“Trek netting” as the locals call it, is done by means of a beach-seine net which is deployed from a row boat. This form of fishing is predominately practiced during our summer months at well known “trek netting” beaches.
It is a traditional form of artisan fishing in the local community and some members of the “trek netters” have been intertwined in it for generations. It is very much a historical part of “Capetonion” culture.
Men will begin their fishing day early before the sun has risen, bringing their boat onto the beach in anticipation for a productive and successful day ahead. Whilst they sit on the beach waiting and watching, they will only leave the shore if signaled to by a “spotter” that sits high up against the mountain side or an elevated position from the beach, giving him a bird eye view of the shoals of fish in the bay. The “spotter” communicates with a method of flag waving in a particular manner and motion that the fisherman on the beach understand and can see.
Once a shoal has been spotted the men dash to their boat and eagerly row out to sea. Constantly watching the “spotter” and his commands. The success of their catch solely depends on solid communication between the “trek netters” and the “spotter”. Once they are on the shoal, the “spotter” indicates with his luminescent green flag that the men may drop their net. Just as they drop the net, the fishermen furiously row back to the shore in order to close the two ends of the net off, thus trapping the fish inside.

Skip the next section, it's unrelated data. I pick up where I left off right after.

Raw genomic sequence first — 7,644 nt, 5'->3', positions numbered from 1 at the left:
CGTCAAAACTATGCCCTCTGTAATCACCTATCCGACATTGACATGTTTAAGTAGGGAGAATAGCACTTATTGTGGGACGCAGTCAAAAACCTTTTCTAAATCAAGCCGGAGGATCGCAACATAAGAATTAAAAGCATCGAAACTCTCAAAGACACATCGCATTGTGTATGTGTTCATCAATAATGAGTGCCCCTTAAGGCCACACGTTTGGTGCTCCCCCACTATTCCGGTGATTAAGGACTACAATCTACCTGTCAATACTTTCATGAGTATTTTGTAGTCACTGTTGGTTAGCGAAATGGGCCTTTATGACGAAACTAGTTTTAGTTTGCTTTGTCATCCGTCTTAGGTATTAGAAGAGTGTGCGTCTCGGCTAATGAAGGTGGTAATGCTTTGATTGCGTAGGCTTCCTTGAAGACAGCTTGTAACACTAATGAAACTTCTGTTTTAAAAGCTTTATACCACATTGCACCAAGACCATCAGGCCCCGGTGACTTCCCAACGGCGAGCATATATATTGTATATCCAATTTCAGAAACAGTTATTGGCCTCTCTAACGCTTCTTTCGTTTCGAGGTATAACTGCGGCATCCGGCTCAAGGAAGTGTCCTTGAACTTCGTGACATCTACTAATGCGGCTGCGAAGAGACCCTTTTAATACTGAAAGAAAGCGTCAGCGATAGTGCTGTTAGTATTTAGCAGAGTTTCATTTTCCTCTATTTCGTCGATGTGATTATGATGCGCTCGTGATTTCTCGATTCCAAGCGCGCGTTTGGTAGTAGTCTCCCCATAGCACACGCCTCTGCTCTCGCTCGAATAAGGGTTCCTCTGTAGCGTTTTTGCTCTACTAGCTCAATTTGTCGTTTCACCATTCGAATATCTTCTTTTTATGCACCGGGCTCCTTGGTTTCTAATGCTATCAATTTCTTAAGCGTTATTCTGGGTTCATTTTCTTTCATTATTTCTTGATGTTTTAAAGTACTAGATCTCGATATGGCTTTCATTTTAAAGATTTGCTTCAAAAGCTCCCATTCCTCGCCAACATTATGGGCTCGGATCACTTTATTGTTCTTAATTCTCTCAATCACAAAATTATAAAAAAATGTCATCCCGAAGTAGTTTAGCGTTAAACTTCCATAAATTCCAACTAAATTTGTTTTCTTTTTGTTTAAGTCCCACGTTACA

All by catch is released into the sea, the most common by catch being crabs, however rays, skates, small sharks and other marine life may also get trapped in the net. All of which is released as the net is brought up onto the shore. The entire team pulls the net onto the beach and within minutes the shoal can be seen in the waves. Crowds of people come down to watch the “pulling of the nets” which is often what it is referred to when listening to conversations on the beach. Children especially love this event as they get to see the many sea creatures which they have only seen/learnt about in textbooks, I know when I was younger I was one of this children that was first in line to see what was being brought up.
In this instance a shoal of Yellowtail was brought up in this net with a few crabs. About 60-100 fish in total averaging 7kg. People are able to buy fish straight from the trek netters themselves, however it mostly gets taken away to be sold to local fisheries.
It is a must see experience to do in Cape Town. I always grateful to be a local and experience this event so often and so close to home. Despite there being methods and ways that I may disagree with, it is never the less a truly unique event to witness. I am sure as time progresses, technology develops us and as our population continues to soar, I think in time this will like with many traditional ways become a thing of the past.